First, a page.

037 – Game Design Documentation – Tools, Methods and Best Practices
I have been asked several times if it is worth to write a Game Design Diary. And if so why? What are the benefits? And how do you do that at all? What do you write down? How do you keep order and what is it worth to publish at the end as a work in progress blog post or as a design diary article? These are many questions. And I have to confess that I don’t have the answers to all of them at the moment. Probably there is also no right or wrong. But since the documentation of the design process is actually relevant for every game developer, I thought I would dedicate myself to this topic today. And to make the whole thing plausible I will take my current project as an example and describe how I document my design process and how I keep track of important decisions.
Design Diaries are typically reports from designers about the creation process of their game. They often address design challenges and describe the options they have tried to overcome them.
I think design diaries are great because they are interesting for both the players and the game designers and provide a lot of useful information. Players get more background information on the games they love. And designers can learn a lot from how other designers have overcome their problems. And by that I mean not only the mechanics the designer may have used, but also their approach of identifying and solving the problem.
And that’s exactly the information you need to publish in a good design diary. That’s why it’s important to track this information early on in the design process. And I will share with you now how I do that.
But before I do that I need to tell you that I distinguish between a published design diary and your personal design diary. The published one is to connect with your audience while the personal design diary is really to support your game design process. Today I will focus on your personal design diary which should be a good basis to publish work in progress posts and design diaries as well.
Why you should write a design diary:
- To record decisions. Because otherwise, you think again and again: Oh actually the idea I had at that time was super good. Why did I actually make them like that?
- To identify the Most Important Task
What do I keep track of?
- Game Elements and Rules
- Game Components
- Inbox of Ideas
- Backlog of Ideas
- Playtest results
- Daily Design Journal
What tools do I use?
- Google Spreadsheets
- Game Components (Versioning)
- Google Presentations (Visualisations)
- Game Elements
- Rules (Screenshots go Back into OneNote)
- One Note
- Game Elements & Rules
- Design Journal
- Idea Inbox
- Playtest Documentation
- Whiteboards and Pen & Paper
- Typically I try to transfer this kind of information to a digital form later on to have it all in one place.
Daily Design Journal
Life is a journey and for me, each day is a new chapter in my life. Keeping track of my life and the different adventures, is for me like writing my own quest log?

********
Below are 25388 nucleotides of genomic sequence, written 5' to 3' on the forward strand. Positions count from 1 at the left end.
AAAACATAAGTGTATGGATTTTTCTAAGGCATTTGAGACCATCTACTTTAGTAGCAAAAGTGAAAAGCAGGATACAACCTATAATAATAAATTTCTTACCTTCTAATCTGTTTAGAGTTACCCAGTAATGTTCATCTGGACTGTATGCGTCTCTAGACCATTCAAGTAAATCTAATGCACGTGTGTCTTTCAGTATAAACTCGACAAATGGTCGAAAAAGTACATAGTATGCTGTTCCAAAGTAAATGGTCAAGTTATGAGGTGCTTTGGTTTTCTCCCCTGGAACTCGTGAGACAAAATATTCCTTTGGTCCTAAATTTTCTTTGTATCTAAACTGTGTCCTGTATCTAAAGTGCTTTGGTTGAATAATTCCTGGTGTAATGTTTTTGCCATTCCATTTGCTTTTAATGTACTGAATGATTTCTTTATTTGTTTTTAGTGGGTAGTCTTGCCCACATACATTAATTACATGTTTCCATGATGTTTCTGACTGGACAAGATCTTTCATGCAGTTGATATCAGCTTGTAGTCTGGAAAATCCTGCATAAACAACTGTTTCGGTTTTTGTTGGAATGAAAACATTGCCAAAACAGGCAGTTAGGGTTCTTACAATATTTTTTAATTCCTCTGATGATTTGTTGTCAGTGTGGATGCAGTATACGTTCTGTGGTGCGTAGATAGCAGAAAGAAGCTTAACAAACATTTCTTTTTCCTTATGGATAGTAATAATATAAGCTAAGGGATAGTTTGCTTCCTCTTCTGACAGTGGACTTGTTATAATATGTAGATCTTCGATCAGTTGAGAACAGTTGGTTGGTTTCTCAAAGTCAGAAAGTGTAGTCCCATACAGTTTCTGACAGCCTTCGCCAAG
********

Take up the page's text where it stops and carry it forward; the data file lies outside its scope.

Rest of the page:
I personally do that twice a day. Often these journal entries do not contain any content that I want to reuse later on as a “work in progress” post or in my rulebook or what so ever. It is something that is more for me personally. Some form of self-dialogue that helps me to find mental clarity and allows me to connect to my inner thoughts and feelings.
It really helps me to identify my goals and to focus my self on the necessary tasks for the day. I am also pretty sure that this habit helps me to solve problems because they are more clear to me and this results in an advantage to push my ideas forward.
So how do I do it: I have a specific section in one note that is titled “daily design journal”. In this section, I have a template page that I create a copy from every day. This is actually the first and the last digital thing that I try to do every day. It really has become a habit that helps me to stay focused. The template contains a few questions that I ask myself. A few questions for the morning and another few for the evening. The questions are the same for every day but from time to time I add or remove a question if I have the feeling that it is needed.
My questions for the morning are:
What can I do today to profit in the future?
- Answers can be to research a specific topic
- Or to tell a random person about my game
- Or to reach out to a designer that I admire to arrange an interview on the podcast
- Or to prepare something about the current state of my game to show to my mastermind group
What am I grateful for today?
- This question is not really game design specific. But I have the tendency to think too much about the negative things in my life. And spending just 1 minute in the morning can really help me to focus on the positive aspects of my life and also my game. When I work on the game I often think about the problems and how to solve them. But not everything is bad and it can help to take a few moments to recall the positive elements as well.
Task List Review: What is the most important thing that I can achieve today (what is the frog)?
- The goal really is to identify the most important thing that I can achieve today. For my personal situation, this really is dependent on two things. First, how much time do I have to work on the game today? And second, what task on my task list is achievable in this timeslot.
My questions for the evening are:
Divided into two groups. Some questions to reflect the day and 2 questions to plan the next day.
- How do I feel today?
- How much time did I spend working on the game today?
- What have I achieved today?
- What did I learn today?
- What can I do better tomorrow?
- What do I want to achieve tomorrow?
The goal in the evening is really to reflect again on what you have achieved during the day and already set yourself a rough goal for the next day. When you get up in the morning you then have already a good reason to get up. That helps me tremendously in the morning at 5 o’clock not to press the snooze button.